As the elderly population in the U.S. has grown, unfortunately so have the number of Elder Abuse cases. Fortunately, however, the awareness about elder abuse has also grown. Elder Abuse normally takes one of two forms - Financial Elder Abuse, and Physical Elder Abuse.

Financial Elder Abuse can occur when an elder or vulnerable adult provides their assets to a caregiver of a family member.  In my practice in Contra Costa County and Alameda County, I have witnessed Financial Elder Abuse cases involving daughters, siblings, caregivers, and even spouses.  Examples of Financial Elder Abuse include caregivers exercising inappropriate influence or taking advantage of lack of mental capacity, making changes to a will inappropriately, misappropriating funds in a trust, theft of personal belongings, stealing or misusing funds, and making changes to bank account, real estate, or car titles.

Physical Elder Abuse is less commonly seen in court proceedings, however its prevalence can be staggering. Starvation, malnutrition,isolation, and gross negligence are all forms of physical elder abuse. In my own personal practice, I have most often witnessed caregivers/family members who are negligent, and I help those concerned to take legal action to change their situation.

Finding a highly experienced litigation attorney who specializes in Elder Abuse issues is essential when facing a potential legal action. If you’re unsure if you need an attorney, consult one anyway - it’s the best thing you can do to protect yourself and your family. I offer a free consultation at my Estate Planning and Elder Law Firm in Walnut Creek, and many other attorneys do as well.



How to Obtain a Conservatorship

In my last Conservatorship blog post, we discussed the role of a Conservatorship and the differences between a Conservatorship of the Person and the Conservatorship of the Estate.  Today, I want to generally discuss the question of “how.”  How does one go about obtaining a Conservatorship?

When it comes to the process of petition for Conservatorship, the decision comes down to urgency and emergency.  If there is urgency, because of elder abuse or even the less terrifying need to just pay bills and manage health care, you should petition for a Temporary Conservatorship.  A person can obtain a Temporary Conservatorship within 5 court days. After filling out all the necessary Temporary Conservatorship paperwork, the documents must be filed with the Court. When the petition for temporary conservatorship is filed, the court will set a hearing within 5 Court days. If there is easily verifiable elder abuse occurring, or another verifiable emergency, the Court might be willing to waive that 5 Court day period of time.  

At the hearing, the Court will be looking at whether it is in the best interest of the proposed conservatee to have somebody appointed to manage their medical and/or financial affairs.  The Court will be hoping to personally question the proposed Conservatee regarding their personal wishes.  However, the Court will understand that sometimes those in need of a Conservatorship cannot easily travel to Court or understand the proceedings.  There can also be a clear difference between the proposed Conservatee’s wishes and what is in their best interest.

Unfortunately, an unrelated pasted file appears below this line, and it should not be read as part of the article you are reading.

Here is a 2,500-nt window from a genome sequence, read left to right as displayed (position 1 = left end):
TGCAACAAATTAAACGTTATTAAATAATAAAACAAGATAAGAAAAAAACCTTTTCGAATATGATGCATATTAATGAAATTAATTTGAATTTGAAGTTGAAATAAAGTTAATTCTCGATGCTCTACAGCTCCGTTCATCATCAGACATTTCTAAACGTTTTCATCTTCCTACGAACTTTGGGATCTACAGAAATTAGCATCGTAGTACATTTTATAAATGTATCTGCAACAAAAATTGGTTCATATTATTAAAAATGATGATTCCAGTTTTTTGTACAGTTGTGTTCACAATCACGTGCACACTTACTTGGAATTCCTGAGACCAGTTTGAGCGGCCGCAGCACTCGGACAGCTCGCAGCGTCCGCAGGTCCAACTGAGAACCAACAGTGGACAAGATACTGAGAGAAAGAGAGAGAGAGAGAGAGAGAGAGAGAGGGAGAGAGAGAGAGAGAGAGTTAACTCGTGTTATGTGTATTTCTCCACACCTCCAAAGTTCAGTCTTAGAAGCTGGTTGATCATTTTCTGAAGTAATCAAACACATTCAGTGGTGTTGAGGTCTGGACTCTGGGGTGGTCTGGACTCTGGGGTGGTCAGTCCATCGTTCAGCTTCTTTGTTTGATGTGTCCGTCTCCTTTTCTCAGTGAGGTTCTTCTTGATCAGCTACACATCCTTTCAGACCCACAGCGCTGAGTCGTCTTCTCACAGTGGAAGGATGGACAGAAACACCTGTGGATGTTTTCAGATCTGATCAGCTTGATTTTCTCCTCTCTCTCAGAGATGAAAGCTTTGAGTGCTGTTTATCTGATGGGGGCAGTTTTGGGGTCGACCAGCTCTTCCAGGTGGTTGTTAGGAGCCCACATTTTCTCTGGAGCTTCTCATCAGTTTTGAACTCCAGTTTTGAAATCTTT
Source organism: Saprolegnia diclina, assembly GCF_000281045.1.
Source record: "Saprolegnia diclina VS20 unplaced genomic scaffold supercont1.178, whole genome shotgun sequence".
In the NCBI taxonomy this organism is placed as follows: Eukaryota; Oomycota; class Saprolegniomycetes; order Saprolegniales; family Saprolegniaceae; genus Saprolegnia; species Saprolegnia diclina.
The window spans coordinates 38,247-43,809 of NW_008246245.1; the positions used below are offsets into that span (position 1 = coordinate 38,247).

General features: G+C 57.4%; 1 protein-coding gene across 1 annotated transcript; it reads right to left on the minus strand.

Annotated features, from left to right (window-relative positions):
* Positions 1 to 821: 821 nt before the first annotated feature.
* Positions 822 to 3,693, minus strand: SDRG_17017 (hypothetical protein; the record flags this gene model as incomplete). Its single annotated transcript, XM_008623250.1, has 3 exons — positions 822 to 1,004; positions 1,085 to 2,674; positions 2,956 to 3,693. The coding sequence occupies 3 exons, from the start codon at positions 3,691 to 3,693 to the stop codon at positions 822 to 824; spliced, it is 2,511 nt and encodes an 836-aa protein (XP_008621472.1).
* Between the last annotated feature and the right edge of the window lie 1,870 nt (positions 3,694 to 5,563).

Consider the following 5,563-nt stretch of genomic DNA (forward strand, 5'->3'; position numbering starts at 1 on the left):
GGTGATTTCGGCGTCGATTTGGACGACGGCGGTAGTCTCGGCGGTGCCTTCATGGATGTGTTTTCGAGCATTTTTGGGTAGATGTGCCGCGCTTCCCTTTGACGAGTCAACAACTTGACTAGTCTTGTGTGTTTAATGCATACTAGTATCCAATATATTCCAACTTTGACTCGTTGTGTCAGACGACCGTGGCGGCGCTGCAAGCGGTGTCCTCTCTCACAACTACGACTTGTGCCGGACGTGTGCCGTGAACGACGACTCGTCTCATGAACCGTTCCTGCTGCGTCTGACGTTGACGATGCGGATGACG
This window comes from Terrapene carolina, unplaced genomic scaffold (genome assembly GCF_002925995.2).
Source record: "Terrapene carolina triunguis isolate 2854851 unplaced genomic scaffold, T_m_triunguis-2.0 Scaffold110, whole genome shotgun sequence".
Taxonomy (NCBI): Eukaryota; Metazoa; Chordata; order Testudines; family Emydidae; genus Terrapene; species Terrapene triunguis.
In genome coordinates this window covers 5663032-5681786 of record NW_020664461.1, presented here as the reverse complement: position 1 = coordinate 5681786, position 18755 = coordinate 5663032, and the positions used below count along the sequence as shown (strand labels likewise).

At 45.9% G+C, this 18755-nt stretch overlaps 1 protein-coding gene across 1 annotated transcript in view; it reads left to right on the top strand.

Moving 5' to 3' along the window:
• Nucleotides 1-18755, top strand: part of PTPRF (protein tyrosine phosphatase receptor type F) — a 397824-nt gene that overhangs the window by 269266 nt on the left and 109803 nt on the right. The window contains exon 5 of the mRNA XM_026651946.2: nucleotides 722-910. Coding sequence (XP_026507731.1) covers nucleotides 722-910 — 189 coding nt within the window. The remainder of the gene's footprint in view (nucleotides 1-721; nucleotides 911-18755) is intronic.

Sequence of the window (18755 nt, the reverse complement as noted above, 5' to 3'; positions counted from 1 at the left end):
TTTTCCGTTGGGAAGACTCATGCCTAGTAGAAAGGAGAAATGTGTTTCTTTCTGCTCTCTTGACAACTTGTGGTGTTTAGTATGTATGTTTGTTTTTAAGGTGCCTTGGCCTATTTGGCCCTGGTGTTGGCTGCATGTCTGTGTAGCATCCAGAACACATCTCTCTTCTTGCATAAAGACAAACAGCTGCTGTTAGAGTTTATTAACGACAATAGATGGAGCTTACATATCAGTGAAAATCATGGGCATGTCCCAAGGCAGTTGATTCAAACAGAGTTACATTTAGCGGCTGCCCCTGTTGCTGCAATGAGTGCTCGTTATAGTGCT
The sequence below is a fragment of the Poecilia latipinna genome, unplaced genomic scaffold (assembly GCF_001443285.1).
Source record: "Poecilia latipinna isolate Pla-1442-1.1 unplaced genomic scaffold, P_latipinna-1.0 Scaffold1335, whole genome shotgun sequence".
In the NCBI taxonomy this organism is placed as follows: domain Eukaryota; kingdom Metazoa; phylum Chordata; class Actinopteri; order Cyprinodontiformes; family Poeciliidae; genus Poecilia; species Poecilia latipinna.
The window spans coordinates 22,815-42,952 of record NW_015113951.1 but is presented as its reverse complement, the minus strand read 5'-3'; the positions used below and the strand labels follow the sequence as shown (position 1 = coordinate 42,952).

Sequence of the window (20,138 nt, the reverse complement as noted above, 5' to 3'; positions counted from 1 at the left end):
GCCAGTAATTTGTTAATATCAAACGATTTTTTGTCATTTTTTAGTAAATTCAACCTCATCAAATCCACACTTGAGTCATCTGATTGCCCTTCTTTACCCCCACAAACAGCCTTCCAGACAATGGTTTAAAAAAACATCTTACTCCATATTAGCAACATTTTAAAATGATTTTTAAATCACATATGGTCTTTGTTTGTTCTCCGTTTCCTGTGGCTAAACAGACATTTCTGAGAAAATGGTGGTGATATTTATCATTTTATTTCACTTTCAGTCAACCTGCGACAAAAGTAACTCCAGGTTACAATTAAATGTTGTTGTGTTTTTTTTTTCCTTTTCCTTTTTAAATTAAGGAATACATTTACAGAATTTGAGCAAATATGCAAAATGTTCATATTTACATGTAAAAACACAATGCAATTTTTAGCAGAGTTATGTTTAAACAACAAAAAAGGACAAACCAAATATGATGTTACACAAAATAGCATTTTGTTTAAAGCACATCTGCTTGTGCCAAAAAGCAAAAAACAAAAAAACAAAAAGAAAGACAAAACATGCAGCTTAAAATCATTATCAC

If the Court believes that it is in the best interest to to appoint somebody to manage the Conservatee’s financial or medical affairs, the court will issue an Order appointing a Conservator for that purpose.  Then, the Conservator can show the Order to the Clerk’s Office to have Letters Of Temporary Conservatorship issued.  The “Letters” document is the document that officially proves the existence of a Conservatorship.  

Obtaining a regular Conservatorship is roughly similar to a Temporary Conservatorship.  There are a few differences. Instead of filing the Petition and setting a hearing 5 Court days later, the Court will set a hearing for about 6-8 weeks later.  The delay here is what requires people sometimes to file for a Temporary Conservatorship to provide protection for the Conservatee during this 6-8 week time period.  The Court considers the same question for the general Conservatorship that it does for the Temporary Conservatorship: Is it in the best interest of the Conservatee to appoint a Conservator to manage their financial or medical affairs?  The evidentiary bar is somewhat lower than at the Temporary Conservatorship hearing, because you won’t need to prove a present emergency.  

If the Court believes a Conservator is necessary on a permanent basis, they will issue a new Order appointing a general Conservator.  Then, the Conservator, or their attorney, can take that Order to the Clerk’s office for them to issue Letters Of Conservatorship.  This document officially proves the existence of the general Conservatorship.  

Conservatorship law can be complicated.

The Law Offices Of Matthew B. Talbot is here to help assist you during what can be a trying time. Matthew Talbot is an Estate Planning and Elder Law Attorney in Walnut Creek, CA. Please call us at 925 322 1795 to set up a consultation.